America Media will launch Plague: Untold Stories of AIDS and the Catholic Church, a six-episode podcast series, on World AIDS Day, December 1, 2019. Reported by Michael O’Loughlin, who has covered the Catholic Church and L.G.B.T. issues for more than a decade, the series explores both the lights and the shadows in the Catholic Church’s response to the AIDS epidemic of the 1980s and ‘90s. You can click this link to subscribe to the podcast on Apple Podcasts. You can find out more about the show and listen to the trailer here.
The 1980s was a harrowing decade for L.G.B.T. people everywhere. If you were gay and also Catholic, it was often even more challenging.
In 1986 a Vatican department released a letter that described homosexuality as “a more or less strong tendency ordered toward an intrinsic moral evil.” The letter caused a great deal of suffering among people who were already grappling with the largest, most devastating public health crisis in a generation. Yet while the church continued to uphold traditional teaching on human sexuality, pushing back against the sexual revolution in the public debate, it also responded in an unprecedented way to the suffering on the ground during the AIDS crisis. At the community level, the gay community and the church, which managed its own vast health care network and wielded immense political influence, began to work together. Many of the stories from that complicated time have gone unreported until now.
“For those of us who are too young to remember, the scope of that suffering can be difficult to comprehend,” O’Loughlin wrote in a story for America magazine on the secret history of Catholic caregivers during the epidemic. “More than a few Catholic priests, sisters and brothers, and laypeople confronted the stigma by responding pastorally to the H.I.V. and AIDS epidemic.”
Plague captures the stories of ordinary people responding to suffering in extraordinary fashion, as O’Loughlin talks with people who worked on the frontlines of the AIDS crisis, those whose lives were upended by it, and those who believe there are lessons from that time still unheeded.
The first episode will premiere on Sunday, December 1, with subsequent episodes released weekly. Episodes (content and order subject to change) include:
EPISODE ONE: ANGER AND FAITH – premiering Sunday, December 1, 2019 David Pais’s personal story exemplifies the experience of many gay Catholics who were personally affected by the AIDS epidemic in the early days. He describes the role his faith played helping him cope with his own diagnosis—and his struggle as he eventually had to walk away from the church in anger. David was one of many gay people protesting the church, and he discusses how he found his way back.
EPISODE TWO: ST. VINCENT’S HOSPITAL In New York, no hospital was more associated with the AIDS crisis than the former St. Vincent’s Medical Center, run by the Sisters of Charity. In this episode we ask: How did this Catholic hospital become a safe haven for the gay community? Featured voices include Dr. Ramon Torres, the young gay physician hired by the sisters to lead the AIDS clinic; Gerri Wells, an ACT UP protester; and Karen Helfenstein, S.C., the soft-spoken nun who served as St. Vincent’s vice president for mission.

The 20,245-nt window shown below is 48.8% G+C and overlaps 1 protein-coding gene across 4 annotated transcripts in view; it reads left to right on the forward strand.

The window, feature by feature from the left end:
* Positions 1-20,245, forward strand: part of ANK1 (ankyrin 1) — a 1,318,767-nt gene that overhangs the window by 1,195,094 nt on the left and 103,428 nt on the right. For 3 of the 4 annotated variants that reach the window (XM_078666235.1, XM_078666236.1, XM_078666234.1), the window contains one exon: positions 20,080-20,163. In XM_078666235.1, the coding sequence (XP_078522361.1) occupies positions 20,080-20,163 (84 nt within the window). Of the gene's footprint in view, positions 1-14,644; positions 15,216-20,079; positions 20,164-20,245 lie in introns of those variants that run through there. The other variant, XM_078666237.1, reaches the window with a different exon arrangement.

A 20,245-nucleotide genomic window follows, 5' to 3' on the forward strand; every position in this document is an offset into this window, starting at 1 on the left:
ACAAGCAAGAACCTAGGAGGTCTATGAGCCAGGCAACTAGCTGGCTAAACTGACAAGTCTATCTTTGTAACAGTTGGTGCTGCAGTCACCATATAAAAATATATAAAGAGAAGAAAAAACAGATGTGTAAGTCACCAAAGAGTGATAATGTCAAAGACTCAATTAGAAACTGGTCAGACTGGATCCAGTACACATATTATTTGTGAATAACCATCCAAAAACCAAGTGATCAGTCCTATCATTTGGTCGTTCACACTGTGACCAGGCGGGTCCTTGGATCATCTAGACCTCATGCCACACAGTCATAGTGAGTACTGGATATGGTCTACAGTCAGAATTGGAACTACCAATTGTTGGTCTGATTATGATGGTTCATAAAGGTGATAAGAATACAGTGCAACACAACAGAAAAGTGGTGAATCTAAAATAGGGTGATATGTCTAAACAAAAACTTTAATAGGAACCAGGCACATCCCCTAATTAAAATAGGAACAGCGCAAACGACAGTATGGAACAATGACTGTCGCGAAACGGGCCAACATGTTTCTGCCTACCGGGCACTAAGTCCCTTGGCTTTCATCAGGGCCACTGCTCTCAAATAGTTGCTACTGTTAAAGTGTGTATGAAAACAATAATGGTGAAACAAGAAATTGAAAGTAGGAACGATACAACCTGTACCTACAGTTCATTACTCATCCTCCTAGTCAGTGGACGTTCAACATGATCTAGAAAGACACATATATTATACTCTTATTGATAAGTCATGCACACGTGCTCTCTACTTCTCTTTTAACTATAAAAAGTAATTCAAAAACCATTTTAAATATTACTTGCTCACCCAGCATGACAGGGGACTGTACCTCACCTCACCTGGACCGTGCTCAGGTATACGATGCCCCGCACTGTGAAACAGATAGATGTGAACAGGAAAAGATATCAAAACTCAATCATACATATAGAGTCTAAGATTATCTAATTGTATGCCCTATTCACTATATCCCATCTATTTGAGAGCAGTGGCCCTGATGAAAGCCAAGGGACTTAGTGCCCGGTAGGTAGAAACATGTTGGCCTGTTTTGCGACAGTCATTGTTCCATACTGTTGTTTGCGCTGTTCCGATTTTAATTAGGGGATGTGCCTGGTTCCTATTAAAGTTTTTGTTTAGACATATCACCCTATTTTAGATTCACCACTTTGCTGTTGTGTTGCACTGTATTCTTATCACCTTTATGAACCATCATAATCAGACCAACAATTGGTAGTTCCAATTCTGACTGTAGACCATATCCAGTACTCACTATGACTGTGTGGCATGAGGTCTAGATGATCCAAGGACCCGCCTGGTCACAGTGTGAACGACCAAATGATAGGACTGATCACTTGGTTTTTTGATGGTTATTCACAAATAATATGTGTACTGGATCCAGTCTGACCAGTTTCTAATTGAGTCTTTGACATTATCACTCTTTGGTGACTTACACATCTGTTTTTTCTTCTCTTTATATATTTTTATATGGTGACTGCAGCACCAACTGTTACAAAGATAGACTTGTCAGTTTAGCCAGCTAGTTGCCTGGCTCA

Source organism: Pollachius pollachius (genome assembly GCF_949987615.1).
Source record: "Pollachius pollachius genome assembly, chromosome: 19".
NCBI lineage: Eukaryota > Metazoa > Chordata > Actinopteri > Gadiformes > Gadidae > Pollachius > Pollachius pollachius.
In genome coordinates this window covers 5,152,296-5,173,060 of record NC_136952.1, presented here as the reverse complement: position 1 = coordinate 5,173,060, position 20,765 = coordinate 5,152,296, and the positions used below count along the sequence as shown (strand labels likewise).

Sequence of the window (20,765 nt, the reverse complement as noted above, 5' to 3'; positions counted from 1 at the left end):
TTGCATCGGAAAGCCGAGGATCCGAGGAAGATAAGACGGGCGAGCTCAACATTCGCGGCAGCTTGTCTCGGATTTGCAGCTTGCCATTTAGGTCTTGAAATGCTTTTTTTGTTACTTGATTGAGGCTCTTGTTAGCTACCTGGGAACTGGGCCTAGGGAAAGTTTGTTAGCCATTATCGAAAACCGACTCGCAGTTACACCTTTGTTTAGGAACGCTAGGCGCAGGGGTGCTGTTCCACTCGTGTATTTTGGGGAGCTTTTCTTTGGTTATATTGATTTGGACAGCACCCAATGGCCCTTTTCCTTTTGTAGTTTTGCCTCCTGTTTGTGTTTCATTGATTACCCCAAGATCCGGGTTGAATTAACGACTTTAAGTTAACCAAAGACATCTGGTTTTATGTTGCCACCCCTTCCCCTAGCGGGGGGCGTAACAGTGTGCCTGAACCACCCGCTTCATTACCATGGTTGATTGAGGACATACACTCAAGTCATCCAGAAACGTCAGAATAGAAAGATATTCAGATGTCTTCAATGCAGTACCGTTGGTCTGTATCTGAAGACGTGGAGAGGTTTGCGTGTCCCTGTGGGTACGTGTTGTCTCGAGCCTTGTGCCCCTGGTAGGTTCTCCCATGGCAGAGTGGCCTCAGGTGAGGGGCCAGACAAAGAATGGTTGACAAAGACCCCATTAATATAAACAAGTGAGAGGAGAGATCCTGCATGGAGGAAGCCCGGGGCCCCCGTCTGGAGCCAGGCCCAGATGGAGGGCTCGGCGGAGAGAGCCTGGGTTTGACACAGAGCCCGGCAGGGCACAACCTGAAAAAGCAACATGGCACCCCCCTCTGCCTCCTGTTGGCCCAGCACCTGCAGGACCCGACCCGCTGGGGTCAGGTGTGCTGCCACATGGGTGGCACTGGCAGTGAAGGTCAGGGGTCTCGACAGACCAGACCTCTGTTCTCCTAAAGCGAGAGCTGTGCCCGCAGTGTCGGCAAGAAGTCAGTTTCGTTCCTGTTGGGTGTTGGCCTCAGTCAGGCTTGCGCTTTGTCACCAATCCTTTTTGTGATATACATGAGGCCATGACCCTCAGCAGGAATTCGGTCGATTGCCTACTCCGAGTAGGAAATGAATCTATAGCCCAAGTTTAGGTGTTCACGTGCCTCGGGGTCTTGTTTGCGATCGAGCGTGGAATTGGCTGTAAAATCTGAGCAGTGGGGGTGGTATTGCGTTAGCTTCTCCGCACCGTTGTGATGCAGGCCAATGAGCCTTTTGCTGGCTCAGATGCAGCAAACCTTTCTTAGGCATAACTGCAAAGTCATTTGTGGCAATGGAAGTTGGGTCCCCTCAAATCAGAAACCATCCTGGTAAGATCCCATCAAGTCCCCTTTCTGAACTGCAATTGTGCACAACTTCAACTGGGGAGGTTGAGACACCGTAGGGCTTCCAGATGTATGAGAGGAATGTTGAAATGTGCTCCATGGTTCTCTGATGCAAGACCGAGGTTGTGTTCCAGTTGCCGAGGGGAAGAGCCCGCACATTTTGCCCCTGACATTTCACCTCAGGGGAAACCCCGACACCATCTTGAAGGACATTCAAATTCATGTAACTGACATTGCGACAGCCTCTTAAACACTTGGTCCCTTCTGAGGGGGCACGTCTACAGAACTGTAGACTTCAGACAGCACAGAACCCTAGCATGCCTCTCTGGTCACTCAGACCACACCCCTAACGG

EPISODE THREE: VISITING THE SICK Early in the AIDS epidemic, there was little in the way of medical treatment available. But spiritual guidance and accompaniment was in high demand. Patients had questions like those anyone with a terminal illness might have: Are my affairs in order? Am I reconciled with my loved ones? Am I ready to die? This episode tells the story of the AIDS crisis from the perspective of a priest, trying to figure out what he can do to help. Father William Hart McNichols, a gay priest who was an early volunteer at St. Vincent’s, talks about his mission to accompany hundreds of men in their final days, and how his vocation as an artist came into play.
EPISODE FOUR: A CHURCH IN THE CASTRO How did the epidemic change ordinary church life? Most Holy Redeemer Parish, a church in the heart of San Francisco’s Castro district, transformed itself in order to provide pastoral care to neighbors affected by the AIDS crisis. Members of the parish tell how ministries were adapted to accompany people through their most difficult moments and brought the wider community together.
EPISODE FIVE: BETHANY PLACE The AIDS epidemic swept across the country. And serving patients in small cities and towns posed different challenges. Carol Baltosiewich was a Franciscan sister and registered nurse who saw that patients with AIDS were being underserved in her small city of Belleville, Ill. She opened one of the first drop-in centers for people with AIDS in the Midwest. But first she had to confront her own biases about gay people and learn about medical care on the frontlines, in New York City.
EPISODE SIX: FINALE The series finale looks at examples of AIDS ministry today.